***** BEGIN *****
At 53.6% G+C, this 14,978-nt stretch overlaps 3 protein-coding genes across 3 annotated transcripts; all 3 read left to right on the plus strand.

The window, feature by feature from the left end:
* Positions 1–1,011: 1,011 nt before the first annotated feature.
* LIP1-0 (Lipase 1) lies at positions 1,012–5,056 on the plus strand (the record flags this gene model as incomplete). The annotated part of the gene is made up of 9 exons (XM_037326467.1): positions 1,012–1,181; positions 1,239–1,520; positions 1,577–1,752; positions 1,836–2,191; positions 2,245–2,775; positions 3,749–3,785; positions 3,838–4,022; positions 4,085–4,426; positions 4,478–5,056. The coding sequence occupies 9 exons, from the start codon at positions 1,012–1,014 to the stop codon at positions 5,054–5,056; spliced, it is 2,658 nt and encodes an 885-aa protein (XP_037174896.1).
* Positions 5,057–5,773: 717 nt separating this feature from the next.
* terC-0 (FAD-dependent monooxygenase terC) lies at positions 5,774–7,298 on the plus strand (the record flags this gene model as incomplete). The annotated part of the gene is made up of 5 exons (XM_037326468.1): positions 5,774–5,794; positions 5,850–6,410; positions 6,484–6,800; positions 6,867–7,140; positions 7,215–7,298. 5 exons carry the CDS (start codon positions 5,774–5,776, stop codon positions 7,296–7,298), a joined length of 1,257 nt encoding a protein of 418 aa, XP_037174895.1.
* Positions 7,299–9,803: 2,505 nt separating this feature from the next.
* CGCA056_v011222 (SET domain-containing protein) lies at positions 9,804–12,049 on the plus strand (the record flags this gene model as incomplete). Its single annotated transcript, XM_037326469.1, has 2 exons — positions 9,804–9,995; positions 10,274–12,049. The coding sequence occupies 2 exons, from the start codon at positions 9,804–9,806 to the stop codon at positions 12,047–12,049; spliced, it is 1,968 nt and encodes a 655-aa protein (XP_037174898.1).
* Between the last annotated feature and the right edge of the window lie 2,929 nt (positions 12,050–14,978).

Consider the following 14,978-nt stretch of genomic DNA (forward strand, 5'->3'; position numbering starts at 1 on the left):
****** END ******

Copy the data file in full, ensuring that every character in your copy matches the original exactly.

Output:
At 53.6% G+C, this 14,978-nt stretch overlaps 3 protein-coding genes across 3 annotated transcripts; all 3 read left to right on the plus strand.

The window, feature by feature from the left end:
* Positions 1–1,011: 1,011 nt before the first annotated feature.
* LIP1-0 (Lipase 1) lies at positions 1,012–5,056 on the plus strand (the record flags this gene model as incomplete). The annotated part of the gene is made up of 9 exons (XM_037326467.1): positions 1,012–1,181; positions 1,239–1,520; positions 1,577–1,752; positions 1,836–2,191; positions 2,245–2,775; positions 3,749–3,785; positions 3,838–4,022; positions 4,085–4,426; positions 4,478–5,056. The coding sequence occupies 9 exons, from the start codon at positions 1,012–1,014 to the stop codon at positions 5,054–5,056; spliced, it is 2,658 nt and encodes an 885-aa protein (XP_037174896.1).
* Positions 5,057–5,773: 717 nt separating this feature from the next.
* terC-0 (FAD-dependent monooxygenase terC) lies at positions 5,774–7,298 on the plus strand (the record flags this gene model as incomplete). The annotated part of the gene is made up of 5 exons (XM_037326468.1): positions 5,774–5,794; positions 5,850–6,410; positions 6,484–6,800; positions 6,867–7,140; positions 7,215–7,298. 5 exons carry the CDS (start codon positions 5,774–5,776, stop codon positions 7,296–7,298), a joined length of 1,257 nt encoding a protein of 418 aa, XP_037174895.1.
* Positions 7,299–9,803: 2,505 nt separating this feature from the next.
* CGCA056_v011222 (SET domain-containing protein) lies at positions 9,804–12,049 on the plus strand (the record flags this gene model as incomplete). Its single annotated transcript, XM_037326469.1, has 2 exons — positions 9,804–9,995; positions 10,274–12,049. The coding sequence occupies 2 exons, from the start codon at positions 9,804–9,806 to the stop codon at positions 12,047–12,049; spliced, it is 1,968 nt and encodes a 655-aa protein (XP_037174898.1).
* Between the last annotated feature and the right edge of the window lie 2,929 nt (positions 12,050–14,978).

Consider the following 14,978-nt stretch of genomic DNA (forward strand, 5'->3'; position numbering starts at 1 on the left):